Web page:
Weekly Short Stories Contest and Company! discussion

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Weekly Short Story Contests > Week 190 (November 21st-28th). Stories. Topic: *See quotes

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message 1: by Ryan (last edited Nov 21, 2013 02:18AM) (new)

Ryan | 5334 comments You have until November 28th to post a story and on November 29th and 30th we'll vote for which one we thought was best.

Please post directly into the topic and not a link. Please don't use a story previously used in this group.

Your story should be ONLY 300-3,500 words long.

REMEMBER! A short story is NOT a scene. It MUST have a BEGINNING, MIDDLE, and END.

The topic this week is:

Choose a quote from below to guide your pens and imaginations.

1. "Don't cry because it's over, smile because it happened." - Dr Seuss

2. "Without music, life would be a mistake." - Friedrich Nietzsche

3. "We are all in the gutter, but some of us are looking at the stars." - Oscar Wilde

4. "There is never a time or place for true love. It happens accidentally, in a heartbeat, in a single flashing, throbbing moment." - Sarah Dessen

5. "I solemnly swear that I am up to no good." - J.K. Rowling


The rules are pretty loose. You could write a story about anything that has to do with the subject. I do not care, but it must relate to the story somehow.

Have fun!


message 2: by [deleted user] (new)

Thank you, Ryan :)


message 3: by Garrison (new)

Garrison Kelly (cybador) | 9094 comments After going to Random.org and using their number generator, I've decided which story from my queue I'm going to write. It's called "Rabbit Tricks" and it goes like this:

CHARACTERS:

Rabbit Tricks, Ninja Bunny
Calvin Byron, Casino Tycoon
Roger Myles, Calvin’s Bodyguard

FAMOUS QUOTE: “I solemnly swear that I am up to no good.”

PROMPT CONFORMITY: Rabbit and Calvin can both be accused of being up to no good.

SYNOPSIS: Calvin’s casino has been bilking people out of their life savings for years. When he gets a death threat from an anti-corporate assassin named Rabbit Tricks, he has two choices: surrender to the police or fight back and die. Calvin thinks he has everything figured out and instead opts for a third choice: escape.


message 4: by [deleted user] (new)

Lol! How many stories do you have from your queue? :)


message 5: by Ryan (new)

Ryan | 5334 comments My pleasure, Leslie :)

Garrison, what a fantastic method to use. Oh, if only I had a 'queue' of stories to choose from ;) Great synopsis, I can't wait.


message 6: by Keith (new)

Keith Allen New to this, so can you tell me where I write/upload my story?


message 7: by [deleted user] (new)

Hi Keith! You can post your story directly in this thread :)


message 8: by Keith (new)

Keith Allen k thanks! Does the writing section of goodreads translate to this group? Also, where do I read other stories?


message 9: by Garrison (new)

Garrison Kelly (cybador) | 9094 comments If you guys want, I can post the synopses to all the story ideas in my queue. I just need a place to do it since this particular thread doesn't seem appropriate.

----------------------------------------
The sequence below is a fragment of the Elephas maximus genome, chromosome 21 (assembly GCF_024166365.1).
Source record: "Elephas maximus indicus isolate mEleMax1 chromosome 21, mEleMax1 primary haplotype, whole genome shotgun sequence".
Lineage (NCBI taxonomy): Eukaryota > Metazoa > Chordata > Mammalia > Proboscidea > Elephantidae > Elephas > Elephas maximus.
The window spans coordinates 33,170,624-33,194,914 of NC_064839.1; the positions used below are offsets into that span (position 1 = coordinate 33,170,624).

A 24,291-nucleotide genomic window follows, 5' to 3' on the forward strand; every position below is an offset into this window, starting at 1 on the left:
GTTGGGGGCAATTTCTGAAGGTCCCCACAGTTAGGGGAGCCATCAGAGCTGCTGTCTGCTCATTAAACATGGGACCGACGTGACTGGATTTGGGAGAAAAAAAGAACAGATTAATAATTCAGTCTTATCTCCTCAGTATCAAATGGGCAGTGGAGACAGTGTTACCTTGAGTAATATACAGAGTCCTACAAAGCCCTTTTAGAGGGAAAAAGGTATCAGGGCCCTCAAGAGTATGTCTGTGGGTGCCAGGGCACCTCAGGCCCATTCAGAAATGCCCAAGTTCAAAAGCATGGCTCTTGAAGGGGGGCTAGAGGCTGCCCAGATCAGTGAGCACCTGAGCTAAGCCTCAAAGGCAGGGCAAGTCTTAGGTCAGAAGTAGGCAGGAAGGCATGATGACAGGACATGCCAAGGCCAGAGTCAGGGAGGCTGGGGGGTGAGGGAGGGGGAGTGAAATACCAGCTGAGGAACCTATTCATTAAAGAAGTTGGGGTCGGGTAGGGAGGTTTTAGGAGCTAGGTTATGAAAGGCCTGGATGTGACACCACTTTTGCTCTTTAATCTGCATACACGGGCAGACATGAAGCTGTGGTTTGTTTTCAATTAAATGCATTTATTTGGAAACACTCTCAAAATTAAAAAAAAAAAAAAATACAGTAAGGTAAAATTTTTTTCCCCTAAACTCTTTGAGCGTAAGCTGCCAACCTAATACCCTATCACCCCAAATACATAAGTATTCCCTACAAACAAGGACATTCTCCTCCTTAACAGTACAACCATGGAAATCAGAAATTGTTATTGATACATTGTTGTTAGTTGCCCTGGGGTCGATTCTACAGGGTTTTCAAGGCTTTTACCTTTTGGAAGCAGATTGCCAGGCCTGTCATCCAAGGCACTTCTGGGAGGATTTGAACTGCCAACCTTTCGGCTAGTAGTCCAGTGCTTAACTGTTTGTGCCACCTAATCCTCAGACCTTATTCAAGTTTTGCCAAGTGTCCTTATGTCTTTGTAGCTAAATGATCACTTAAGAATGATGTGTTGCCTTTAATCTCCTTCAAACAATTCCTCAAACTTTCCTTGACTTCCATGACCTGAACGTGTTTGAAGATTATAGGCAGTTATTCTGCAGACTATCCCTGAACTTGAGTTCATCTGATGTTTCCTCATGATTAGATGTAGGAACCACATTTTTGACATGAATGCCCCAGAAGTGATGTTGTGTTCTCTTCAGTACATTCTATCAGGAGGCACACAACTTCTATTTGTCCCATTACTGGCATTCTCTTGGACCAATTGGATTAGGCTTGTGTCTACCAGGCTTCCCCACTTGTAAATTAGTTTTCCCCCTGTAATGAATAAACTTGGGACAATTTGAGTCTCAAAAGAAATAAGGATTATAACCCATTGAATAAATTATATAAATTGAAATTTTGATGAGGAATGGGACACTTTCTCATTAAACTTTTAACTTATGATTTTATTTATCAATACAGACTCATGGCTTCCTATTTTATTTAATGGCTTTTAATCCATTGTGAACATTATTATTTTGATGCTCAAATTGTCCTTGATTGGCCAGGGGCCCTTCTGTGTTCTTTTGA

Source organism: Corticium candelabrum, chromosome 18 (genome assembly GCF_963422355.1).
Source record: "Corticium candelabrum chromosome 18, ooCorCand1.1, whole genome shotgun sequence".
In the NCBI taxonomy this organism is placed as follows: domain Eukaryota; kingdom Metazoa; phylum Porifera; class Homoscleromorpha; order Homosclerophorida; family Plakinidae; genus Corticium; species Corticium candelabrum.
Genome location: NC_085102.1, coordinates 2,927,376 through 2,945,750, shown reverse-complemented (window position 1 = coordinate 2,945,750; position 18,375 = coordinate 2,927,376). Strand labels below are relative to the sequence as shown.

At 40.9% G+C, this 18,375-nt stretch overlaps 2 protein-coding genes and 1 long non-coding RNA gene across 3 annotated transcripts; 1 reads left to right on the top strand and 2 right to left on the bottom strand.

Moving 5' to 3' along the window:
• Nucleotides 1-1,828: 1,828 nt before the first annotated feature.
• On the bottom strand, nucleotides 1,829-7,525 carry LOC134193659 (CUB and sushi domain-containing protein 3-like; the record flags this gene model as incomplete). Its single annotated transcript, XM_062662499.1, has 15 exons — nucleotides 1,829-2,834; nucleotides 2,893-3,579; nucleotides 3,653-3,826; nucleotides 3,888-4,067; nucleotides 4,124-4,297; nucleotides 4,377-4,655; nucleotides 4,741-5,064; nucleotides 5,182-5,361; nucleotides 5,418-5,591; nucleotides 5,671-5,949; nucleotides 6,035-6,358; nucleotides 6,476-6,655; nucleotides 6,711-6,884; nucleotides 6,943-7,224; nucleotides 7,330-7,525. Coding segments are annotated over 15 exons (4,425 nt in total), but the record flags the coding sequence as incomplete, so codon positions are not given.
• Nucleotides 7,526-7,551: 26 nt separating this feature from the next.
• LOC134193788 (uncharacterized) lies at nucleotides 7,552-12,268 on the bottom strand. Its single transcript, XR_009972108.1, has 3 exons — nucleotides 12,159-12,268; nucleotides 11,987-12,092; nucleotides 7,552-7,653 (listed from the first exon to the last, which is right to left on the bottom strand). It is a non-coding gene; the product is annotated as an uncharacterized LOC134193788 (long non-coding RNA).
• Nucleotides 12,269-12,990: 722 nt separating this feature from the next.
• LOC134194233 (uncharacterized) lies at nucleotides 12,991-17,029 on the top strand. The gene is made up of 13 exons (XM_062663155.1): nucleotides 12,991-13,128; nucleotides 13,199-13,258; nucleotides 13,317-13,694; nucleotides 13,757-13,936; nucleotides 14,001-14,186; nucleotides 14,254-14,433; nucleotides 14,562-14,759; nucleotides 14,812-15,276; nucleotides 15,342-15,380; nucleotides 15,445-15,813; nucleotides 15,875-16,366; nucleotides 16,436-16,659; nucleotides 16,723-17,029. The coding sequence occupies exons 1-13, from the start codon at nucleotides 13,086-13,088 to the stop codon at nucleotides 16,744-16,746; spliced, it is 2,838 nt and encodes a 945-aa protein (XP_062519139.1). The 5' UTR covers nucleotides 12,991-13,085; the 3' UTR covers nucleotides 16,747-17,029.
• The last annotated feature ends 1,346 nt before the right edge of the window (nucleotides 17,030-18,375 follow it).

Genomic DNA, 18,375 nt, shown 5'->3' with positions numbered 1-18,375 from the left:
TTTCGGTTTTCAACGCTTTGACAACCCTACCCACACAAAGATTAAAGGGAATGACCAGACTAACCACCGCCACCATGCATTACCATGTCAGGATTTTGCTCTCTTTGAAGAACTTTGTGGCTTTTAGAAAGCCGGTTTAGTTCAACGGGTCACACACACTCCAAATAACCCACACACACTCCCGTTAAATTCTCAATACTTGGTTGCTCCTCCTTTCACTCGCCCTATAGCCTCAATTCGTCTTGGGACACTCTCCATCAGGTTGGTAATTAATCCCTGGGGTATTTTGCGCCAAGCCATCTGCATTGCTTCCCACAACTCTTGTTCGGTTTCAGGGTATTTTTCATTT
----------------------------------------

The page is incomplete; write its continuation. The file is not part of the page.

message 10: by [deleted user] (new)

Keith, yes. You can read the stories of the previous topics here :)

Garrison, if you want, you can create your own thread under Your Writing Folder and post all your story ideas there :)


message 11: by Garrison (new)

Garrison Kelly (cybador) | 9094 comments That would be great. Thanks for the suggestion, Leslie. :)


message 12: by [deleted user] (new)

Willkommen! :)


message 13: by Angie (new)

Angie Pangan | 4795 comments Does the story have to use the quote?


message 14: by [deleted user] (new)

It doesn't have to, but the story must relate to any (or all) of the quotes somehow.


message 15: by Tristan (new)

Tristan (tristanlamaya) So many different options this week. Can't wait to see what everyone comes up with!


message 16: by Garrison (new)

Garrison Kelly (cybador) | 9094 comments AUTHOR: Garrison Kelly
TITLE: Rabbit Tricks
WORD COUNT: 2,124
RATING: PG-13 for martial arts violence and infrequent language.


“Mr. Calvin H. Byron: you’ve never seen me before. But after tonight, everyone will know the name of Rabbit Tricks. He’ll be the same guy who shuts your casino down for good. Maybe he’ll shut you down as well. Maybe he’ll take one of his katana blades and draw it across that big fat neck of yours. Either way, your days of living comfortably off of scamming people out of their money are over. No more poolside parties with champagne and scantily-clad women while your customers are trying to keep from being homeless. I’m going to put an end to that tonight. There are two ways this night is going to play out. One, you can try to resist me and a lot of people will get hurt. Or two, you can turn yourself in to the police and you won’t have to worry about the violence that will befall your casino. What’s it going to be, Mr. Byron? Whatever you choose, make sure you know what you want by the time eight o’clock comes around tonight. If you can’t choose, I’ll choose for you. Signed, Rabbit Tricks.”